New guidebook: Planning alternative livelihoods in context of biodiversity conservation
By adopting a focused strategy for small business development, conservation planners can help local communities participate actively in sustainable management of nearby ecosystems and biodiversity, according to a new publication from the United Nations Development Programme (UNDP). Local Business for Global Biodiversity Conservation: Improving the Design of Small Business Development Strategies in Biodiversity Projects is a guidebook for planning viable, alternative livelihoods to reduce threats to local natural resources.
“Although biodiversity-related small businesses are often proposed as tools for ensuring the sustainability of conservation interventions, evidence of this occurring is limited,” write authors Andrew Bovarnick and Ajay Gupta. The ability of businesses to deliver conservation benefits, they say, is dependent on many variables, including standard business challenges like marketplace volatility, product competition, and high debt-burden of startups. In addition, alternative livelihoods can cause adverse effects on biodiversity if not well managed.
By walking readers through a series of assessments, the guidebook helps planners determine whether and how a business development strategy should be pursued, including the most suitable types of products or services to develop. Although tailored for biodiversity projects supported by the Global Environment Facility (GEF) and implemented by UNDP, the guidebook may be applied by conservation planners, policymakers, and practitioners across governments, donors, NGOs, and the private sector. The 76-page publication is available in PDF format at http://www.undp.org/gef/undp-gef_publications/publications/localbus_globalbdconserv.pdf. To order a paper copy, available free of charge, e-mail Carline Jean Louis at firstname.lastname@example.org.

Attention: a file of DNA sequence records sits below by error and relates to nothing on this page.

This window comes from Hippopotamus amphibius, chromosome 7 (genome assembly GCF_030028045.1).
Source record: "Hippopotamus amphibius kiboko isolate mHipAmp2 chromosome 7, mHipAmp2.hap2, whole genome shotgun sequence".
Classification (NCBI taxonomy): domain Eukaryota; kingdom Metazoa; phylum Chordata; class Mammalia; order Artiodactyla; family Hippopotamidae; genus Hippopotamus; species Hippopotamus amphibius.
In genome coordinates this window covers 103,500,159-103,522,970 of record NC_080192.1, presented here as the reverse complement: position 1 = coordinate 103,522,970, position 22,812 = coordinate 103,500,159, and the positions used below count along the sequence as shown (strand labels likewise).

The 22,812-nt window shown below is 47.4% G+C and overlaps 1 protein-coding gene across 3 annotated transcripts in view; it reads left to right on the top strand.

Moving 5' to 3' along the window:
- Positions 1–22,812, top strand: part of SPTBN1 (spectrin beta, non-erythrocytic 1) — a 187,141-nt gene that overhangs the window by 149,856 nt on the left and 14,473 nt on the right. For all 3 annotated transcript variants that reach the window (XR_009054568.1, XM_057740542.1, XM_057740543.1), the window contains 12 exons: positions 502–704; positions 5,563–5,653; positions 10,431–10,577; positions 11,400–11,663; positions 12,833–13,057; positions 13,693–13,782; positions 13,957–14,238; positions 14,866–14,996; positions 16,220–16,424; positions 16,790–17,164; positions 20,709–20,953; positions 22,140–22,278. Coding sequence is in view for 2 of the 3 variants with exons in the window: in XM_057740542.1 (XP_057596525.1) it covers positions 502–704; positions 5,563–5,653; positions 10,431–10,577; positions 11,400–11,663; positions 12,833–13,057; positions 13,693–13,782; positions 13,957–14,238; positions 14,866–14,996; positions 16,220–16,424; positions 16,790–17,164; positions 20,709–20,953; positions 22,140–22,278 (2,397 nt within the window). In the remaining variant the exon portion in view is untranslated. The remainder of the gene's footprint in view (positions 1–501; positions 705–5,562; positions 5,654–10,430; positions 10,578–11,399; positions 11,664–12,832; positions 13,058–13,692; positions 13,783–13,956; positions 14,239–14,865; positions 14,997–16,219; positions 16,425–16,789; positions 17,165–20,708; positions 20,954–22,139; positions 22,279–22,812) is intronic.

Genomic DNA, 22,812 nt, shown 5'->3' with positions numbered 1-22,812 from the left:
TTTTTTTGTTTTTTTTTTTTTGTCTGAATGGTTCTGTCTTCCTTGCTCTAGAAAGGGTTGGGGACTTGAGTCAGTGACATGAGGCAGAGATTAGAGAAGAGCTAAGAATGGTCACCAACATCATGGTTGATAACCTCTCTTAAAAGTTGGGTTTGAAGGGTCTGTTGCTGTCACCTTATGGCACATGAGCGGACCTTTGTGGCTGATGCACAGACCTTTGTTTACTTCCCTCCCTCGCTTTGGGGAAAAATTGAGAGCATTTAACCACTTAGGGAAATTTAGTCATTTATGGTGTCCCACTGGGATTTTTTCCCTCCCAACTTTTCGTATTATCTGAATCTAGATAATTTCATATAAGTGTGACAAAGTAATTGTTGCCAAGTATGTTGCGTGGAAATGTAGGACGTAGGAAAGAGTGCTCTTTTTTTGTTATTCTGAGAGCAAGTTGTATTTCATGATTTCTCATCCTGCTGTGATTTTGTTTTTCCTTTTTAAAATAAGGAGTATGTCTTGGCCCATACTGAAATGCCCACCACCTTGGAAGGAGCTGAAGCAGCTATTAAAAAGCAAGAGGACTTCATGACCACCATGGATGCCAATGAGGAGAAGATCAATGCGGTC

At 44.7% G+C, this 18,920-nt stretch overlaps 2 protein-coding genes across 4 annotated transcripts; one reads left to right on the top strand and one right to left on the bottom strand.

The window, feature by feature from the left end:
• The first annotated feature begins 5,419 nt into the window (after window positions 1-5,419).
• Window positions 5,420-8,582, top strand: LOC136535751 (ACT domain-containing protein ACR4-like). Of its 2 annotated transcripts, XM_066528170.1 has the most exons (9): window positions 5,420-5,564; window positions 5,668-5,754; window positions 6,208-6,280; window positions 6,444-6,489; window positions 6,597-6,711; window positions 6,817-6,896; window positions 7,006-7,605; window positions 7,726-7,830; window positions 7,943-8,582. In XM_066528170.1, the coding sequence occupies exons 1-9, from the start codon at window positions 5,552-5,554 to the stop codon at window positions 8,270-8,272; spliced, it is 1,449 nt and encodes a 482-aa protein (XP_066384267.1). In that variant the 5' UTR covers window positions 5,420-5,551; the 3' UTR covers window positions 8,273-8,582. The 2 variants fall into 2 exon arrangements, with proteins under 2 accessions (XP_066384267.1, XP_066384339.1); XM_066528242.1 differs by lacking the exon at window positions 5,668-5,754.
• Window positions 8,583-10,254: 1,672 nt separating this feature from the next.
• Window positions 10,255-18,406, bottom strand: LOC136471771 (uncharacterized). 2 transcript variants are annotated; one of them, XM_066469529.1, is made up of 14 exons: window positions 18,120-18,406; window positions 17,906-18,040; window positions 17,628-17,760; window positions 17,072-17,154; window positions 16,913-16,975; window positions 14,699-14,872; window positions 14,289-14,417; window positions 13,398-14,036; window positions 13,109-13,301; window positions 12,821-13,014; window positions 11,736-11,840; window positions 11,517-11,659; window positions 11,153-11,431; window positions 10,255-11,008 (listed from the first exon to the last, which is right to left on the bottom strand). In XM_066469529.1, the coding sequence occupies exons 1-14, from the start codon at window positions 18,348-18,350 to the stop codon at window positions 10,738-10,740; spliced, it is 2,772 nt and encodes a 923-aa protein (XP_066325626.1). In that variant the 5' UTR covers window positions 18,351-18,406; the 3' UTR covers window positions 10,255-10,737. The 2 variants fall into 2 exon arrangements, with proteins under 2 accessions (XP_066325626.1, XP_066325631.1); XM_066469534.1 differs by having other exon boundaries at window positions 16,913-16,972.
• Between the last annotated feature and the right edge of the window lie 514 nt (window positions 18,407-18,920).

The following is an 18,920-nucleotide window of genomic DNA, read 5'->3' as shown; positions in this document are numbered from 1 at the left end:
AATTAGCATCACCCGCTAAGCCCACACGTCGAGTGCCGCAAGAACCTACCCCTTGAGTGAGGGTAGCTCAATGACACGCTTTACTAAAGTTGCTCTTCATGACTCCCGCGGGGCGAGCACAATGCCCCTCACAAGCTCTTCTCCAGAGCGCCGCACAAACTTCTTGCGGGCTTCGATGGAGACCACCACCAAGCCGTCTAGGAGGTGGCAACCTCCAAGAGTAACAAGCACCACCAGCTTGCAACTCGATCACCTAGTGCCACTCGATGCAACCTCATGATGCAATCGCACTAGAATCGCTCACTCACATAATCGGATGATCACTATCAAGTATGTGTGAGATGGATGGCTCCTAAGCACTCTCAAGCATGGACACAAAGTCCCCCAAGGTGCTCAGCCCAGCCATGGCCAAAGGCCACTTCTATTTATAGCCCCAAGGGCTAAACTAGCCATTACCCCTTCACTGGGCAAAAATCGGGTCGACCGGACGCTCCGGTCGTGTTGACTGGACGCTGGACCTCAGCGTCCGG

For more information:
Andrew Bovarnick, Biodiversity Economist, UNDP/GEF, 304 East 45th St., FF-9th Floor, New York, NY 10017, USA. Tel: +1 212 906 6739; E-mail: email@example.com
Report: MPAs can help achieve fisheries and biodiversity goals at same time
Using MPAs in ecosystem-based management of fisheries can be beneficial to both fisheries sustainability and biodiversity conservation, according to a new report prepared for the Australian Department of Environment and Heritage. Authors Trevor Ward and Eddie Hegerl write that designing MPAs for a “double payoff” – benefiting fisheries and biodiversity – requires strong cooperation between conservation and fisheries agencies, as well as effective partnerships with stakeholders. It may also involve parameters and criteria that are relatively complex, requiring the use of sophisticated decision-support tools. The authors call for increased documentation of the costs and benefits of MPAs designed to meet these dual objectives, and for a program to assess biodiversity benefits derived from existing MPAs that were created principally for fisheries purposes. The 66-page report Marine Protected Areas in Ecosystem-Based Management of Fisheries is available free of charge in Word and PDF formats at http://www.deh.gov.au/coasts/mpa/wpc/fisheries.html.
Free access for developing nations to journals
Articles on marine science and MPAs often appear in academic journals. But for MPA practitioners, access to these publications is often limited, particularly in developing nations. Now, internet-based access to hundreds of journals is free of charge to universities and other institutions in nearly 70 countries, where the gross national product per capita is below US$1000. On October 14, the UN Food and Agriculture Organization launched the Access to Global Online Research in Agriculture initiative (AGORA), providing free online access to journals on fisheries, conservation biology, aquatic conservation, coastal resource management, deep sea research, and other topics. To view eligibility requirements, visit the AGORA website at http://www.aginternetwork.org.
Victoria (Australia) releases management strategy
In October, the government of the Australian state of Victoria released a strategy setting statewide objectives for planning, operations, and research within its new system of marine national parks and sanctuaries (MPA News 4:7). Prepared with public consultation by Parks Victoria (the state parks agency), Management Strategy 2003-2010 incorporates an array of national and international best-practice principles on topics ranging from fostering MPA compliance to building indigenous partnerships. The document will guide the forthcoming preparation of management plans for each of the parks and sanctuaries, all of which are no-take. The 146-page document is available in PDF format at http://www.parkweb.vic.gov.au/resources/ms_0059.pdf.